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Welcome to Suprose.

Why Su-prose? "Su" in Sanskrit is a prefix for "good". This is a place where we will discuss and analyze prose (with a South Asian Connection) - that which is good, awesome, excellent, and maybe rant about prose that could be better.

Whether you love prose, are a prose expert, or want to learn more about prose, or to put it simply want to have anything to do with prose, this blog is for you.

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Monday, June 2, 2008

The Power of Speech/Words or Lack Thereof

When writers have to go into hiding because they speak their minds, it
is worrisome that the readers don't express their's and instead target
the writers that they disagree with. Salman Rushdie went into hiding,
and now it is Tasleema Nasrin who is ill and in hiding from radical
Indian muslims who have been issuing death threats to her.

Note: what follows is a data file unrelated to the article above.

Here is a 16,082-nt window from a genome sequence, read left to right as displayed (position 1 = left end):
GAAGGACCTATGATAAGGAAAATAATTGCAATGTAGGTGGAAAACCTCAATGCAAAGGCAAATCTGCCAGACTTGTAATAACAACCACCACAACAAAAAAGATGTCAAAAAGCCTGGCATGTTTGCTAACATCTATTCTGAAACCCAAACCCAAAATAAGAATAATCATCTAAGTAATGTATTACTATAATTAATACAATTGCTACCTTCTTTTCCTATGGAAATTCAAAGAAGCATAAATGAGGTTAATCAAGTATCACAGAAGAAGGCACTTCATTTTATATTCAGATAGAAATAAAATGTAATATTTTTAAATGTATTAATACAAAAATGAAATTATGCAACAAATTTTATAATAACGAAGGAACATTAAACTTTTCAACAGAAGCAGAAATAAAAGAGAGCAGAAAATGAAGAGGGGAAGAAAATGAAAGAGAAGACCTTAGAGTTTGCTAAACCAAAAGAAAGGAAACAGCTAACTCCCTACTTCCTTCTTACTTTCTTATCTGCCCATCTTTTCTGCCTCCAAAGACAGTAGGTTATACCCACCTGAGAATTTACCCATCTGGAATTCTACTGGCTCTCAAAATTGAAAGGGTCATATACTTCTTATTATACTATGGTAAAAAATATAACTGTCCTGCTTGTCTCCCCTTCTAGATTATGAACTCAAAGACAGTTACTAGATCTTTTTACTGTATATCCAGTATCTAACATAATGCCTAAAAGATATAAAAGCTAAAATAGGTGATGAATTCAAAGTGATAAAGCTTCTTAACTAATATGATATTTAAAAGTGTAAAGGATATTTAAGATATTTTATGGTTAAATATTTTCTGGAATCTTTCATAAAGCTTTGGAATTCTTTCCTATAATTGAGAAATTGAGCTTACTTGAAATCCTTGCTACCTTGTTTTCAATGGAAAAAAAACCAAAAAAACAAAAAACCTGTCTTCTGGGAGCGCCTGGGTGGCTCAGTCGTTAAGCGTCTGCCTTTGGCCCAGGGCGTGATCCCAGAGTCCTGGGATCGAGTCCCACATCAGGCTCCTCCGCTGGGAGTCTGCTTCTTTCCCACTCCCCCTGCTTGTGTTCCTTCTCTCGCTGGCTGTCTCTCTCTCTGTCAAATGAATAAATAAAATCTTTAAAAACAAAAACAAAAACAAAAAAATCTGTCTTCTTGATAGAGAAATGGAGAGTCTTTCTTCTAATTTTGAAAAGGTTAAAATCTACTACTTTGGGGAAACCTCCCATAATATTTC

The latest on her from a local Swedish paper, "Under fire Bangladeshi
writer Taslima Nasreen has been offered a safe haven in the Swedish
town of Uppsala. Nasreen fled to Sweden in March following death
threats from radical Indian Muslims and has now moved to the
university town amid high security, newspaper Upsala Nya Tidning
reports. Officials in Uppsala have pledged to cover the 45-year-old
author's accommodation and living expenses for the next two years.
Nasreen is living alone and is in poor health having been hospitalized
in March for emergency treatment."

The newspaper also reports that, "Liberal Party member of parliament
and Uppsala resident Cecilia Wikström has long had contact with
Nasreen. "I know Taslima Nasreen as a very unique individual. Maybe
that's what happens if you have a price on your head," Wikström told
Upsala Nya Tidning. Wikström has successfully lobbied for her party
to help make Uppsala a safe haven for writers. The town's governing
council has now put the idea into action and has agreed to pay for a
one bedroom apartment for the next two years. The writer will also
receive a monthly allowance of 5,000 kronor ($800).

Nasreen fled Bangladesh in 1994 to live in exile, in Sweden among
other countries, after radical Muslims accused her of blasphemy over
her novel "Lajja" -- or "Shame" -- which depicts the life of a Hindu
family persecuted by Muslims in Bangladesh. She has lived in exile
since then, in the United States and Europe, where she holds a Swedish

Read the full article at --

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